The presentation of the mind in narrative fiction.
The speech category approach of mainstream narratology does not give an adequate account of
the form or the function of presentations by narrators to readers of fictional characters' minds. It:
privileges the apparently mimetic categories of direct thought and free indirect thought over
the diegetic category of thought report;
views characters' minds as consisting only of a private, passive flow of consciousness,
because of its overestimation of inner speech; and
neglects the thought report of characters' states of mind.
I suggest a radical reconceptualization, using the parallel discourses of Russian psycholinguistics
and the philosophy of mind to fill the gaps left by narratology. For example, Vygotsky, Luria,
Volosinov and Bakhtin show that inner speech is social in origin, dialogic in nature, and directs
and regulates our day-to-day behaviour. Also, the philosophy of mind emphasises the importance
of dispositions to behave in certain ways.
A functional, teleological approach to fictional presentations of the whole mind, both states of
mind and inner speech, analyses the purposive nature of characters' thought: their motives,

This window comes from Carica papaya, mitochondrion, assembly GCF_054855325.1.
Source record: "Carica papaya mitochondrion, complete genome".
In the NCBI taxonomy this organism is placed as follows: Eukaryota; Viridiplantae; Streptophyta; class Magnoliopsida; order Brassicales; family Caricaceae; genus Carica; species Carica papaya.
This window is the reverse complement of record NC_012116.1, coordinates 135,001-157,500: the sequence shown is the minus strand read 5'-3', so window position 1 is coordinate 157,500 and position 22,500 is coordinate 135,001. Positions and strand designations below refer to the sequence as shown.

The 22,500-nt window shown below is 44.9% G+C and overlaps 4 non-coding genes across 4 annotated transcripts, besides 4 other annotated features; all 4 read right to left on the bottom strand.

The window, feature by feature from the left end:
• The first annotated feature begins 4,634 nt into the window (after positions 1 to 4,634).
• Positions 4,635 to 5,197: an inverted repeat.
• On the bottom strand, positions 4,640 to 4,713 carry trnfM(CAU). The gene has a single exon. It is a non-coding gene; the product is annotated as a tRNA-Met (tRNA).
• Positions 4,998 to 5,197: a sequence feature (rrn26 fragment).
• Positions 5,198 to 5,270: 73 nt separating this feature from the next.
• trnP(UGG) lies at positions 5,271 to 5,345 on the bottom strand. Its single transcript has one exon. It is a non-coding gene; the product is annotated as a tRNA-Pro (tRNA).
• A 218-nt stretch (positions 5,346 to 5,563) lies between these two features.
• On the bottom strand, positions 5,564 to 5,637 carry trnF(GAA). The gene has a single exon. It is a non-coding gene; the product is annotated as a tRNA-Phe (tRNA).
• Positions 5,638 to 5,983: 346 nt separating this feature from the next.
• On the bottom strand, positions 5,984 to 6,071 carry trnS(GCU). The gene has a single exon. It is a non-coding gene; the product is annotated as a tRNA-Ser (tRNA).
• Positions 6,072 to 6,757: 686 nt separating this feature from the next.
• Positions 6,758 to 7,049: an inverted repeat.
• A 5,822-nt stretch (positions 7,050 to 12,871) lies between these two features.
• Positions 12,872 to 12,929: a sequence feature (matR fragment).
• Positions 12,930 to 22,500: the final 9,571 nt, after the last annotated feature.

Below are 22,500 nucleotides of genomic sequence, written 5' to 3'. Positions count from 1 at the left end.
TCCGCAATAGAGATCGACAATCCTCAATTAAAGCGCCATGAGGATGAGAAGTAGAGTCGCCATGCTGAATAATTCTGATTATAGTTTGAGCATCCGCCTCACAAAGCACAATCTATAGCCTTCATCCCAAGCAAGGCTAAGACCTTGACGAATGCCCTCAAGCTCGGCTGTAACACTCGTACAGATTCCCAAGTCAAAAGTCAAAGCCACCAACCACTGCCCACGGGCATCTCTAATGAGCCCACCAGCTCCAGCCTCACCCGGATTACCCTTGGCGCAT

intentions and resulting behaviour and action. It also shows how readers read plots as the
interaction of characters' 'embedded narratives': their perceptual and conceptual viewpoints,
ideological worldviews, and plans for the future.
The embedded narrative approach is a theoretical framework which:
considers the whole of a particular fictional mind, thereby avoiding the fragmentation of
views characters' minds, not just in terms of passive, private inner speech presented in direct
or free indirect thought, but in terms of the narrator's positive linking role in presenting
characters' social, engaged mental functioning, particularly in the mode of thought report;
highlights the role of the reader in constructing the plot by means of a series of provisional
conjectures and hypotheses about characters' embedded narratives.